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Funniest memory from childhood #Blogtober14

First, I would like to wish my mom, Brenda, the amazing lady that she is, a very happy birthday! Exactly one year ago today, we had ourselves a birthday breakfast, and then set off in a moving truck bound for Texas. Our house had just closed, and being the amazing lady that she is, she offered to pack up my apartment while I worked, and then drove that truck, me, and my two cats across four states in three days so we could move in. I wish I could be home celebrating with her right now, or at least giving her a big hug and some birthday pancakes. Happy birthday, Mommy!
So, you know how I have been mentioning that I am no good with memory recollection, and I can hardly remember things that happen a week ago? Yeah. Today's prompt for #Blogtober14 is your funniest memory from childhood. This prompt is tough for me.

It may not be my funniest memory, but I guess I can relieve a sort of funny time in my childhood, when I was obsessed with big hair and wanted to look like everything that was wrong with the '90's.

When I was in the third grade, I begged my mom to let me get a spiral perm. I guess I was into hair, even back then. This was in the thick of the early '90's, when every girl I noticed had long spiral permed hair and big bangs. Oh, and scrunchies. And weird headbands. And stirrup pants. And side-tied t-shirts. Oh yes, the '90's were totally tubular and absolutely insane.
I had shoulder length, stick straight hair, and desperately wanted it to be curly. I would go so far as to sleep in sponge rollers so my hair would be curly, but it was uncomfortable and the curls never looked right. After much pleading, my mom finally gave in. She took me to Cost Cutters, a chain of hair salons that catered to families, and was a step above a Super Cuts. The hairstylist that worked with my family whenever we went in was the one tasked with making my hair look beautiful like all of the high school girls I rode the bus to and from school with. Giant green rods were twisted and spun into my hair,  then clipped into circles, making me look like a tiny, bobble-headed Medusa, before a trash bag was placed over the rods for my perm to develop. The weight of the rods, and the stink of the chemical were horrific, and the long process was something my 8 year old self hadn't imagined. I waited anxiously, hoping I would have beautiful Jessie Spano or Sarah Jessica Parker hair when all was done. Finally, the stylist unwrapped the rods and sent me out into the world with my freshly permed, giant head of curls stinking of perm solution and with strict instructions not to wet my hair for three days.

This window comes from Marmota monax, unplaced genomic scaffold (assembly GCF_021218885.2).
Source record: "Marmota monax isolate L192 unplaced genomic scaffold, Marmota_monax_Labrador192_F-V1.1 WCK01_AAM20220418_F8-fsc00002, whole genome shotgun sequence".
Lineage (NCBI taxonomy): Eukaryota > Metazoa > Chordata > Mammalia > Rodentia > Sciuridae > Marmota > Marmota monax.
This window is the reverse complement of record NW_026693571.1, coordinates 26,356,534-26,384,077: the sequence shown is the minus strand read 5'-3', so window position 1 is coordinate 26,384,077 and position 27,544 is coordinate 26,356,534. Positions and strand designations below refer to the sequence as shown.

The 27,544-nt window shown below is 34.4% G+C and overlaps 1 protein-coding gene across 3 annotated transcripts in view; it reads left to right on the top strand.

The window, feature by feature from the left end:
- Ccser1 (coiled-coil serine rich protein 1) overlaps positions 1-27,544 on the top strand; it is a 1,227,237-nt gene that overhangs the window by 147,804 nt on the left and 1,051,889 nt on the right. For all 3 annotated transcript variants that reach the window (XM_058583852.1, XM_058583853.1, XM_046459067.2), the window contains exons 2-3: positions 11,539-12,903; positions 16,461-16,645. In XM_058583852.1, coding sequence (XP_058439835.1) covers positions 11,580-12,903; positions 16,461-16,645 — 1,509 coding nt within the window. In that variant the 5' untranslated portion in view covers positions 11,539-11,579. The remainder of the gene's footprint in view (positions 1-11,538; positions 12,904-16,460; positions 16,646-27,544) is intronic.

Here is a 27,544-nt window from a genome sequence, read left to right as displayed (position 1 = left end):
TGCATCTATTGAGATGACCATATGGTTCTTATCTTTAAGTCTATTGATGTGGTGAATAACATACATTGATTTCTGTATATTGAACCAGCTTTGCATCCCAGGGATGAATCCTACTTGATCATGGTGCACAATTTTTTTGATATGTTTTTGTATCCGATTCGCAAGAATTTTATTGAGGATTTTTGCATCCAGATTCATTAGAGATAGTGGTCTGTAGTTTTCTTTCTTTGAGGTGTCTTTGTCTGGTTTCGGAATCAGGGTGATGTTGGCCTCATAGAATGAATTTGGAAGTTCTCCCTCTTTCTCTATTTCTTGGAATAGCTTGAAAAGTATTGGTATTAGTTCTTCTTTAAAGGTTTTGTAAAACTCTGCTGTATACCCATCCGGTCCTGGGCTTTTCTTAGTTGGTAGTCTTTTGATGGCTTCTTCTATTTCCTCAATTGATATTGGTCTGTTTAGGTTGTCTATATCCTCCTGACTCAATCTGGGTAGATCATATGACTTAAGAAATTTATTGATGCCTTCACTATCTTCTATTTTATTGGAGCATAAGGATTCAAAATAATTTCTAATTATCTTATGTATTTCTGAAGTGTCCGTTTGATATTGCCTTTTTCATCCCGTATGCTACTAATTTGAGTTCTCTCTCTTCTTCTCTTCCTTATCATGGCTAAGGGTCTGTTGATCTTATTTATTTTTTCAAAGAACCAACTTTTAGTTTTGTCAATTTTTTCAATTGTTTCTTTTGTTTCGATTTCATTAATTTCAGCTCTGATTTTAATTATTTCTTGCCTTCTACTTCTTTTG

I am pretty sure I was incredibly happy with my new curls, but so terrified by what all of my friends would say. I mean, when you are eight, what other people think of you is more important that what you think. I didn't have long to wait. That afternoon, I was going to a friend's birthday party at an ice skating rink. I remember my hair still being damp when I arrived, and how the icy air made it poof out horribly. Now I know product would have been incredibly helpful. Or to just not have gotten a perm in the first place. The birthday girl, my friend Jackie, skated over and screeched "what did you do to your hair?! It's so big!" I just fluffed my hair self-consciously and said "I permed it", like that was the most natural thing for a third grader to do.

I never did get the memo that hair products would have made my blonde afro more manageable, but I did let that hideous perm grow out, and never considered perming my hair again. In a funny twist of fate, however, when I hit puberty, my hair became wavy, and I spent many days with gel-scrunched curls well into my post-high school days, never imagining that I had even a slight resemblance to my permed hair days.
Helene in Between Blogtober

1 comment

  1. I'm not gonna lie, pretty disappointed there is no photographic evidence accompanying this!


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